We might be tempted to dismiss idol worship as an ancient practice that has little or no relevance in the twenty-first century. That would be a mistake. We’re all vulnerable to idolatry. Our hearts are made to worship and if we do not bow down to our creator, we bow down to the created. God knows this. That’s why the very first commandment instructs us to forsake all other gods (Deuteronomy 5:7).
Idol gods not only vie for the limited real estate in our hearts: they intend to evict God. Idols can be people (particularly those who carry power and influence like celebrities and politicians), things we do (for example careers or sporting events), or things we make (such as electronic devices or cars). Most of the people, activities, or objects are not intrinsically evil nor do they have power over us in and of themselves. They gain control when we habitually trust and value them above God. Intellectually, we know this is foolish. So why do we fall for it?
Human nature prefers easy. And let’s be honest; it’s often much easier to drink a few glasses of wine or practice retail therapy than face our pain or disappointment. Our proclivity toward idolatrous behavior makes more sense when we realize that the idol’s promise often represents (or symbolizes) a legitimate need. For example, the pursuit of money might indicate a felt need for security and safety. A preoccupation with certain types of food or women’s breasts might suggest a need for comfort.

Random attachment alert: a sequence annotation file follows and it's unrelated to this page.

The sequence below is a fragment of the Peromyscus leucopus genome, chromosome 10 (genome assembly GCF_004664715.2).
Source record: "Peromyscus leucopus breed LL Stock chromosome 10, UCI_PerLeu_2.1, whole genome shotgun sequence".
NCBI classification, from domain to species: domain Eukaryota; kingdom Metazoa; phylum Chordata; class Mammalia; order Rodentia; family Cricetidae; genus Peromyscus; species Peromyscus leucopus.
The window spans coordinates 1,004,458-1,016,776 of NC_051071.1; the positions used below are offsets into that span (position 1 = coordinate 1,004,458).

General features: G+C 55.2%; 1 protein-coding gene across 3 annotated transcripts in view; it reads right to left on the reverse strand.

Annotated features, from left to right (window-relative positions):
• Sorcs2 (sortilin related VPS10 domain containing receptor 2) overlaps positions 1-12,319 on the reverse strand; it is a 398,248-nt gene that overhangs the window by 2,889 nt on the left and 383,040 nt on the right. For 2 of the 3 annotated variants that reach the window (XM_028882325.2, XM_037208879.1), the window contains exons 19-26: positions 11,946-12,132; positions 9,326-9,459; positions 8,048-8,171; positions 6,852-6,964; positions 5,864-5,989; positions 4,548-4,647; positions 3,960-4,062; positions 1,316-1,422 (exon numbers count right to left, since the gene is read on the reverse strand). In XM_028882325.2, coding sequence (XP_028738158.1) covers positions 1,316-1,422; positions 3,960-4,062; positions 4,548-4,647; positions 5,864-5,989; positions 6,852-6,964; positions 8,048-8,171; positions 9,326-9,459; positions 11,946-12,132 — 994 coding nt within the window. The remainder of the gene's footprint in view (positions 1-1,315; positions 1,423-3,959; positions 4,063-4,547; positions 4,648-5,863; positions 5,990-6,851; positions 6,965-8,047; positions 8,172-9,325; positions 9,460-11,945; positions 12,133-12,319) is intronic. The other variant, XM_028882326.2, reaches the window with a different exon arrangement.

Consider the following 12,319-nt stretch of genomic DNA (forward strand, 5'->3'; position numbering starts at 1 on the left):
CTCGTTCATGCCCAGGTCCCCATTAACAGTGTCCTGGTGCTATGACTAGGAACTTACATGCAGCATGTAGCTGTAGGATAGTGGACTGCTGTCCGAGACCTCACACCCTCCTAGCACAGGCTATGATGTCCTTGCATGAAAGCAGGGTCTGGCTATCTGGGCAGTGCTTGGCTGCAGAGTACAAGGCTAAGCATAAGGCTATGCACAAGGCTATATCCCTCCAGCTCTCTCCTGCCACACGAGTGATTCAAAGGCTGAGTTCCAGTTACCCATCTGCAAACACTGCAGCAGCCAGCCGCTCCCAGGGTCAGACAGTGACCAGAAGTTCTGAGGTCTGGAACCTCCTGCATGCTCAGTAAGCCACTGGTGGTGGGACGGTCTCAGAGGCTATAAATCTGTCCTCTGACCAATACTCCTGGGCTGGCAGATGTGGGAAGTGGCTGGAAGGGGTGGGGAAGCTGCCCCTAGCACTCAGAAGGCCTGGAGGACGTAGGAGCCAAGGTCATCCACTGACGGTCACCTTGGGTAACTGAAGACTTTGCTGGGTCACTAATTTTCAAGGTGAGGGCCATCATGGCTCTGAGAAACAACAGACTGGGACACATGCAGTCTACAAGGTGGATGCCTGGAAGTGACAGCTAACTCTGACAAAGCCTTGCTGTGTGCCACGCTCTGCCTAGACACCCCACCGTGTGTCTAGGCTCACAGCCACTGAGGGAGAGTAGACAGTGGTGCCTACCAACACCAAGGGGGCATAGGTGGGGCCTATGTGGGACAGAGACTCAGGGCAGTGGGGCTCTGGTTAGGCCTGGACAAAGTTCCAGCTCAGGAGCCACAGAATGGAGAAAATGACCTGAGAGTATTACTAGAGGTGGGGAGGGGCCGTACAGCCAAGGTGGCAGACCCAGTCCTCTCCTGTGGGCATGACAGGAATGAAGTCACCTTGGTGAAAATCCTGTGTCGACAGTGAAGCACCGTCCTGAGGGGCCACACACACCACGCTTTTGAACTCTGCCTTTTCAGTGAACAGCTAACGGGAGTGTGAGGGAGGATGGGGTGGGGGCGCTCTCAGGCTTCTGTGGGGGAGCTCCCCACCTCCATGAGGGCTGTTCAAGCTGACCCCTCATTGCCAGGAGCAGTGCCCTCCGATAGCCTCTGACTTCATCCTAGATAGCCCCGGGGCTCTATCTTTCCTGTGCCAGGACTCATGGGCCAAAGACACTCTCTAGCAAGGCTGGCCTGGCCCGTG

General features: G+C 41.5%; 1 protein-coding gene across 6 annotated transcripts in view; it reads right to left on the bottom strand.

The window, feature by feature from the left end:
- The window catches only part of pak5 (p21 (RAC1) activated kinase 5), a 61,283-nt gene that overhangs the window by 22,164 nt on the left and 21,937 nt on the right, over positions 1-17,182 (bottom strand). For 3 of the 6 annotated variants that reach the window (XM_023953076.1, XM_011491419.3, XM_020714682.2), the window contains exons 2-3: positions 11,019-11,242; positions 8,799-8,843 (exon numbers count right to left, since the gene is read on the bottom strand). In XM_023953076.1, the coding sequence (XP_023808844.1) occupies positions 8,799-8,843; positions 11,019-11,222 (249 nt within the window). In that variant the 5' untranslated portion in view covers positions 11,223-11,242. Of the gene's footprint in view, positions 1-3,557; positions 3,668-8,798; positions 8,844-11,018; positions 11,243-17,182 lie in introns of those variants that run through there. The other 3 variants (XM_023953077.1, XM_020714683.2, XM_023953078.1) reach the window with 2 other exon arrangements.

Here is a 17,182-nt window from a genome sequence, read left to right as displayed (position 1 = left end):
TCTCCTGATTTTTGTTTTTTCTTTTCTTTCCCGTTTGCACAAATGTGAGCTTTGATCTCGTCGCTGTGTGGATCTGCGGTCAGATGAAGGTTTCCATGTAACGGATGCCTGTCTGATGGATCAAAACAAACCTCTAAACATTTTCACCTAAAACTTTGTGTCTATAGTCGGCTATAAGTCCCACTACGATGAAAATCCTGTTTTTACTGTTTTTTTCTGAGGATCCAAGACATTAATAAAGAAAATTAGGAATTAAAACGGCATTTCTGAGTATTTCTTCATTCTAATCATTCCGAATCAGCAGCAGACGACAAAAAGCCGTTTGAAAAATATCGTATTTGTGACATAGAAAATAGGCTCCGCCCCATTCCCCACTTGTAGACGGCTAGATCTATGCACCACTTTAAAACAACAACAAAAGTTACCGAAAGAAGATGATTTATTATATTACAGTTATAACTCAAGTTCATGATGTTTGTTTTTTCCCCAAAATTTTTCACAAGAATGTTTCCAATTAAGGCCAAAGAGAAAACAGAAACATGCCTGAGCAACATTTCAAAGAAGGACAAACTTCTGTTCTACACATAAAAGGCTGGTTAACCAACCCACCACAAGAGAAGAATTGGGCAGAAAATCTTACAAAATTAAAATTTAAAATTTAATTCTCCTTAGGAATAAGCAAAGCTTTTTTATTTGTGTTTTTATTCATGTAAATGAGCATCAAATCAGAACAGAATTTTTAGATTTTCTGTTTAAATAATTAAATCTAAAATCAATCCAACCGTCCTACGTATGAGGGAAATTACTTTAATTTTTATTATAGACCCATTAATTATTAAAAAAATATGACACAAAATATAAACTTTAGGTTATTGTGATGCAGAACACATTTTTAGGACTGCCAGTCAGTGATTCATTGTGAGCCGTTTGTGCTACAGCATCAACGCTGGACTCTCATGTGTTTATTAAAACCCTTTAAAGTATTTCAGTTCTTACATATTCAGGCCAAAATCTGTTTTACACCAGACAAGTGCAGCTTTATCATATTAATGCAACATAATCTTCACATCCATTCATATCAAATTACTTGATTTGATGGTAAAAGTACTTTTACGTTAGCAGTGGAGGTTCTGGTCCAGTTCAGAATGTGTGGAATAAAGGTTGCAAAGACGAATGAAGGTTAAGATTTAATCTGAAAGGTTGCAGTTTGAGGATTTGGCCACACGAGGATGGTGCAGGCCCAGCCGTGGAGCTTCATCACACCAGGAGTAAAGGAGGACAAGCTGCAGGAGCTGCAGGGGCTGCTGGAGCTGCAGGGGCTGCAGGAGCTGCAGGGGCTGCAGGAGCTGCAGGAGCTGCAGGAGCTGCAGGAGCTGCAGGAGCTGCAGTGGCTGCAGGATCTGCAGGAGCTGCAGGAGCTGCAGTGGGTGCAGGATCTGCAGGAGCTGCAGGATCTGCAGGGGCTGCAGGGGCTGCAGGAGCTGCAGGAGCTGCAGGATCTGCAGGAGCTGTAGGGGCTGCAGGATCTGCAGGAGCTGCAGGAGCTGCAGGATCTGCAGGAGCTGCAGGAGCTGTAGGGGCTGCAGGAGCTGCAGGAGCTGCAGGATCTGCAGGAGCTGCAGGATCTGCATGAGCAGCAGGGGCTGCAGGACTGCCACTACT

No one aspires to become an idolater and typically, the objects of our affection don’t become idols overnight. Our relationship with sports, money, food, sex, social media, or whatever usually starts out quite innocently and shifts over time. This can make it difficult for us to notice when we cross over into idolatrous behaviors. One of the ways we can identify idolatry in our lives is by paying attention to what we think about, where we spend our money, and how we react when the object of our adoration becomes unavailable. (Certainly the pandemic is giving all of us plenty of opportunities to topple our idols.)
What we inevitably discover after a season of kneeling before small-g-gods is that we’re dissatisfied and angry. This makes sense because we’ve been deceived. Idols always over promise and under deliver. Our God-given spiritual and relational needs for security, comfort, companionship, and love can only be satisfied by our Creator and in the context of healthy relationships. If we don’t believe this fundamental truth, we will probably continue chasing idols. That plays out in a myriad of ways, including through broken expressions of sexuality and unreflective consumerism.
Sexual idolatry has ancient roots. That’s part of why it’s so powerful. One of the idol gods mentioned in Scripture and other ancient Near Eastern literature is Baal, a fertility god. You might recall how Baal’s prophets lost the remarkable showdown with Elijah as recounted in 1 Kings 18. Worship of this god included temple prostitution and human sacrifice. The enemy took something that God created and blessed—sex—and fused it with the abuse of power, destruction, and murder.
Because we live in a hyper-sexualized culture and because there are so many stressors and insecurities in life, we are particularly vulnerable to sexual idolatry’s promise of escape and pleasure. When we engage in idolatrous behaviors, we’re not simply choosing to ignore God’s boundaries; we’re saying we know better and trusting our judgment over God’s. This never ends well. Particularly as it pertains to our sexuality.